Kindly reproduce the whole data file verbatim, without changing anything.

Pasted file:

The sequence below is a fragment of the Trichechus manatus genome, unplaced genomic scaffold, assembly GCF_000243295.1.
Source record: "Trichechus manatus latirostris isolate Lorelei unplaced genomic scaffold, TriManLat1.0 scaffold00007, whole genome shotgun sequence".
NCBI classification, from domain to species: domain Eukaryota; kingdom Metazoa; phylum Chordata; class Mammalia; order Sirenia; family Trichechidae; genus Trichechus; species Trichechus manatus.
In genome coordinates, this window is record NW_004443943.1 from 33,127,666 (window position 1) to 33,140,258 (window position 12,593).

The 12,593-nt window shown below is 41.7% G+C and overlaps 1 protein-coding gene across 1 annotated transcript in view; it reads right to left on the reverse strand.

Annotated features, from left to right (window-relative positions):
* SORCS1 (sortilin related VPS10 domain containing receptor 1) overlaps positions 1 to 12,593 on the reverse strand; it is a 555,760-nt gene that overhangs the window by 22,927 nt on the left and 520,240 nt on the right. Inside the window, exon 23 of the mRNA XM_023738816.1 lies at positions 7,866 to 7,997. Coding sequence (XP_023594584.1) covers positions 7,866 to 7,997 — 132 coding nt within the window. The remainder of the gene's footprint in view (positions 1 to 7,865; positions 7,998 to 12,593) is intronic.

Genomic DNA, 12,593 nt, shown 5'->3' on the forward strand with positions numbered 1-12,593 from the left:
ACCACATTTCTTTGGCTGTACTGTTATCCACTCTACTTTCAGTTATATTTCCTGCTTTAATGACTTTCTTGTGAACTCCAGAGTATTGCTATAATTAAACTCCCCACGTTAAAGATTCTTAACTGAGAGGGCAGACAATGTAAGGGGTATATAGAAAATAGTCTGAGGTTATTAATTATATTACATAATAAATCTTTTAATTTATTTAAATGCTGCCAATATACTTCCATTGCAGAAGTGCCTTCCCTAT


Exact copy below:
The sequence below is a fragment of the Trichechus manatus genome, unplaced genomic scaffold, assembly GCF_000243295.1.
Source record: "Trichechus manatus latirostris isolate Lorelei unplaced genomic scaffold, TriManLat1.0 scaffold00007, whole genome shotgun sequence".
NCBI classification, from domain to species: domain Eukaryota; kingdom Metazoa; phylum Chordata; class Mammalia; order Sirenia; family Trichechidae; genus Trichechus; species Trichechus manatus.
In genome coordinates, this window is record NW_004443943.1 from 33,127,666 (window position 1) to 33,140,258 (window position 12,593).

The 12,593-nt window shown below is 41.7% G+C and overlaps 1 protein-coding gene across 1 annotated transcript in view; it reads right to left on the reverse strand.

Annotated features, from left to right (window-relative positions):
* SORCS1 (sortilin related VPS10 domain containing receptor 1) overlaps positions 1 to 12,593 on the reverse strand; it is a 555,760-nt gene that overhangs the window by 22,927 nt on the left and 520,240 nt on the right. Inside the window, exon 23 of the mRNA XM_023738816.1 lies at positions 7,866 to 7,997. Coding sequence (XP_023594584.1) covers positions 7,866 to 7,997 — 132 coding nt within the window. The remainder of the gene's footprint in view (positions 1 to 7,865; positions 7,998 to 12,593) is intronic.

Genomic DNA, 12,593 nt, shown 5'->3' on the forward strand with positions numbered 1-12,593 from the left:
ACCACATTTCTTTGGCTGTACTGTTATCCACTCTACTTTCAGTTATATTTCCTGCTTTAATGACTTTCTTGTGAACTCCAGAGTATTGCTATAATTAAACTCCCCACGTTAAAGATTCTTAACTGAGAGGGCAGACAATGTAAGGGGTATATAGAAAATAGTCTGAGGTTATTAATTATATTACATAATAAATCTTTTAATTTATTTAAATGCTGCCAATATACTTCCATTGCAGAAGTGCCTTCCCTAT